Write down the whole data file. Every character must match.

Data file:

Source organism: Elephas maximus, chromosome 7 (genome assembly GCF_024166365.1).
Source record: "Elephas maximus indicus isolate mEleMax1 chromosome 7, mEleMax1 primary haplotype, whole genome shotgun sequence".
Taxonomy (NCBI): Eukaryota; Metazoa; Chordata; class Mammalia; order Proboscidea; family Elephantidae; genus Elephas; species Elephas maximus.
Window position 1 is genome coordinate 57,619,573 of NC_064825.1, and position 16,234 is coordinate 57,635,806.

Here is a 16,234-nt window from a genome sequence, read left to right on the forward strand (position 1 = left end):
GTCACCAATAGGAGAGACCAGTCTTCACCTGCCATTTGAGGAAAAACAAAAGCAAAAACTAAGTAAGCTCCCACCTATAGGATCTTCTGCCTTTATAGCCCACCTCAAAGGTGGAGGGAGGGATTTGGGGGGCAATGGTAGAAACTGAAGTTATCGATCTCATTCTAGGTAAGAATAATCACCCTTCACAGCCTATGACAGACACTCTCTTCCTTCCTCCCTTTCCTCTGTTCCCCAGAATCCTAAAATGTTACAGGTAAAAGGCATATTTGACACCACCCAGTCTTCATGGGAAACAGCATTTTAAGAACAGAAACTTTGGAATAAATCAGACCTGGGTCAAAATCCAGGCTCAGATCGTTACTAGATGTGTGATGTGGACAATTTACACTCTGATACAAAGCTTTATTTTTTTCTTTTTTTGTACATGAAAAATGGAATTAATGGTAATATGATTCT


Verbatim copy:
Source organism: Elephas maximus, chromosome 7 (genome assembly GCF_024166365.1).
Source record: "Elephas maximus indicus isolate mEleMax1 chromosome 7, mEleMax1 primary haplotype, whole genome shotgun sequence".
Taxonomy (NCBI): Eukaryota; Metazoa; Chordata; class Mammalia; order Proboscidea; family Elephantidae; genus Elephas; species Elephas maximus.
Window position 1 is genome coordinate 57,619,573 of NC_064825.1, and position 16,234 is coordinate 57,635,806.

Here is a 16,234-nt window from a genome sequence, read left to right on the forward strand (position 1 = left end):
GTCACCAATAGGAGAGACCAGTCTTCACCTGCCATTTGAGGAAAAACAAAAGCAAAAACTAAGTAAGCTCCCACCTATAGGATCTTCTGCCTTTATAGCCCACCTCAAAGGTGGAGGGAGGGATTTGGGGGGCAATGGTAGAAACTGAAGTTATCGATCTCATTCTAGGTAAGAATAATCACCCTTCACAGCCTATGACAGACACTCTCTTCCTTCCTCCCTTTCCTCTGTTCCCCAGAATCCTAAAATGTTACAGGTAAAAGGCATATTTGACACCACCCAGTCTTCATGGGAAACAGCATTTTAAGAACAGAAACTTTGGAATAAATCAGACCTGGGTCAAAATCCAGGCTCAGATCGTTACTAGATGTGTGATGTGGACAATTTACACTCTGATACAAAGCTTTATTTTTTTCTTTTTTTGTACATGAAAAATGGAATTAATGGTAATATGATTCT